First, try to get a job as an account coordinator. That's not to say that being an account coordinator is any easier than being a junior creative. It's not. At all. But the financial barrier to entry is lower. Ten bucks to print resumes versus several hundred dollars to shoot spec ads, buy layout software, and assemble a book. If you can land a job on the account side, you'll be able to spend a couple years learning how to work hard, speak intelligently and sell great advertising. And you'll be in an environment where you can get ahold of briefs, printers, software and most importantly, mentorship. Work on your book at night and on weekends. After a couple years, you can have a surprise epiphany. "I want to be a creative!" And you'll have the tools and the personal network you need to make that happen.

Second, you could go to ad school. The real benefit of Creative Circus (Editors note: or Portfolio Center) or Miami Ad School isn't only a great portfolio. It's access to a giant network of working professionals all over the world. This is a foolproof method. It is also time-consuming and expensive.

The third strategy is the cheapest and fastest, but also the most bruising. It requires you to be fearless and persistent. Take your crappy samples and show them to everyone you can. Even people who you feel might be more junior or less talented than you. Explain that you do not expect a job, just some advice. You will get lots of conflicting comments and you will hear things that hurt your feelings. Don't let it get to you. Instead, go away and work to make everything better. Try new colors, new layouts, new headlines, new media, new everything. You must demonstrate that you are taking the advice you are getting seriously. Within two months, come back to everyone (yes, everyone) and ask to show your book again. Then ask them if there is anyone else they know who would be willing to give you even more advice. Repeat this process. A lot. With each round of showings, your book should get 25% better and your circle of contacts 50% wider. Eventually, you will be in the right place at the right time."

People in advertising have almost infinite patience for passionate, hardworking, humble young creatives. But they won't waste time on anyone who comes off as lazy, helpless, or full of themselves.

So work hard and don't be a jerk. That's my advice.

Check out these related posts Your Portfolio,  
Portfolio School, Fool
What exactly do you mean by "portfolio"?
Interview with creatives who didn't go to portfolio school
Interview with creatives who did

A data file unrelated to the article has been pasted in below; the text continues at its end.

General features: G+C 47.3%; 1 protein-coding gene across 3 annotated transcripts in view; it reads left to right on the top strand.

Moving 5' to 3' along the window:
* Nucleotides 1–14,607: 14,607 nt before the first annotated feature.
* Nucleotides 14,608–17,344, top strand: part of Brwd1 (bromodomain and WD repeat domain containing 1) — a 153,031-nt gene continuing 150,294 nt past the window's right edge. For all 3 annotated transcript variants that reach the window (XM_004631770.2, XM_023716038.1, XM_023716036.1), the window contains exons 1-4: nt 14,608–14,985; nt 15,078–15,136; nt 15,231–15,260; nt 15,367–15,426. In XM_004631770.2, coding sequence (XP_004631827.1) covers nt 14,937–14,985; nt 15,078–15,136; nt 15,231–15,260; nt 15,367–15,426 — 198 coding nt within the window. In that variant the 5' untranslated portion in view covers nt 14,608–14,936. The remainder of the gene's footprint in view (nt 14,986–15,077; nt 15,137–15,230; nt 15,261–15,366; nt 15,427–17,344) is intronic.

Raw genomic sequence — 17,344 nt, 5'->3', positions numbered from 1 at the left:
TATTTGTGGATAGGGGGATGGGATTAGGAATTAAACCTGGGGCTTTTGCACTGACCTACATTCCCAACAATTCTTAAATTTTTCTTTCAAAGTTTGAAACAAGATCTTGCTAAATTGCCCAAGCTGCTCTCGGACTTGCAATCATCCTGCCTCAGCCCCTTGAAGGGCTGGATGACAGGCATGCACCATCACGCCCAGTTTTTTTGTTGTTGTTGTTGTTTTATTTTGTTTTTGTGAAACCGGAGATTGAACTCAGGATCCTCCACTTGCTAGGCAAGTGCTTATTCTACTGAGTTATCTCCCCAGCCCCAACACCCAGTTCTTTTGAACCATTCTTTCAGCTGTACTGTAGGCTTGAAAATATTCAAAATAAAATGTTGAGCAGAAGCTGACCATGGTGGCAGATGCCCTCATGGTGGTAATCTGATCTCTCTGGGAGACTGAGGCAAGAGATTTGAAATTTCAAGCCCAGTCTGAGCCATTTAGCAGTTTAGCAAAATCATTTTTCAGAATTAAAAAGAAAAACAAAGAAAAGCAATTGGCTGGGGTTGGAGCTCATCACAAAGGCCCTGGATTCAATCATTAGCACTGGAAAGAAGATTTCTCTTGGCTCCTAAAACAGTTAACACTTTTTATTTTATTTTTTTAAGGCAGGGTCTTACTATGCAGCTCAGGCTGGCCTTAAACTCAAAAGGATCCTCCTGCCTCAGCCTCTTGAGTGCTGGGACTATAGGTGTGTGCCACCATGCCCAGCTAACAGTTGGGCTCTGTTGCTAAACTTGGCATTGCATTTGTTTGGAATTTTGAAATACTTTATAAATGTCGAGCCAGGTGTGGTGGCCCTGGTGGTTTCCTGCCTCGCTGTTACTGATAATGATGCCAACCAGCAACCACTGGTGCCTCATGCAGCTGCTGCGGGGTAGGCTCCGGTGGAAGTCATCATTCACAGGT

How to Switch Into Advertising
Must Read: Breaking In Book

Inspiration: Design posters

Posters I found while perusing the world wide web.

Do you love them? Do you hate them? Why? 

Look at everything as a chance for you to become better. 

Mimic the things you like. 
Avoid the things you dislike. 
Then go create something new. 

Article: Creative Job Hunting

Creative is as creative does.

Here are some creative ways people promoted themselves and landed a job in Advertising.

How can you step out from the crowd and get noticed?

5 Clever Ways to Get a Job Using Social Media

                       #5: Turn yourself into an ad

6 Wickedly Creative Job Applications for the Digital Age
#6: Create a game

6 Weirdest Ways to Get a Job in Advertising
#2: Display yourself as a nude centerfold

If you can effectively sell yourself, you can sell anything.

Get to work.

Also read: How to manage your personal brand

Back2Work: Be an asset

First you have be an expert and now you have to be an asset, too? *wipes sweat*

Yep. When you get to work you'll see that it's a big ole table. And some people have their reputations, their egos and their awards taking up a whole lot of space on it. And some people are just there because they're friends with someone else. So you need to come with a whole lot to even be seen.

The good part is, being an asset doesn't necessarily require too much extra work. Make it part of your daily routine - your general modus operandi.

It's all about being ready, willing and able.

When something needs to be done, volunteer to do it. Especially if it's something that no one else really wants to do. Like looking for images or resizing banners or writing text links or newspaper headlines.

Offer to put the deck together or proofread the copy.

Turn in your projects in on time or head of schedule.

If you have an idea to make someone else's campaign better, share it with them.

If the company wastes water/paper/tea pods, come up with an idea to go green and pitch it to someone.

Stay informed on the category and pop culture and share examples of cool or interesting things that can help the campaign or this client overall. Youtube watching does pay off!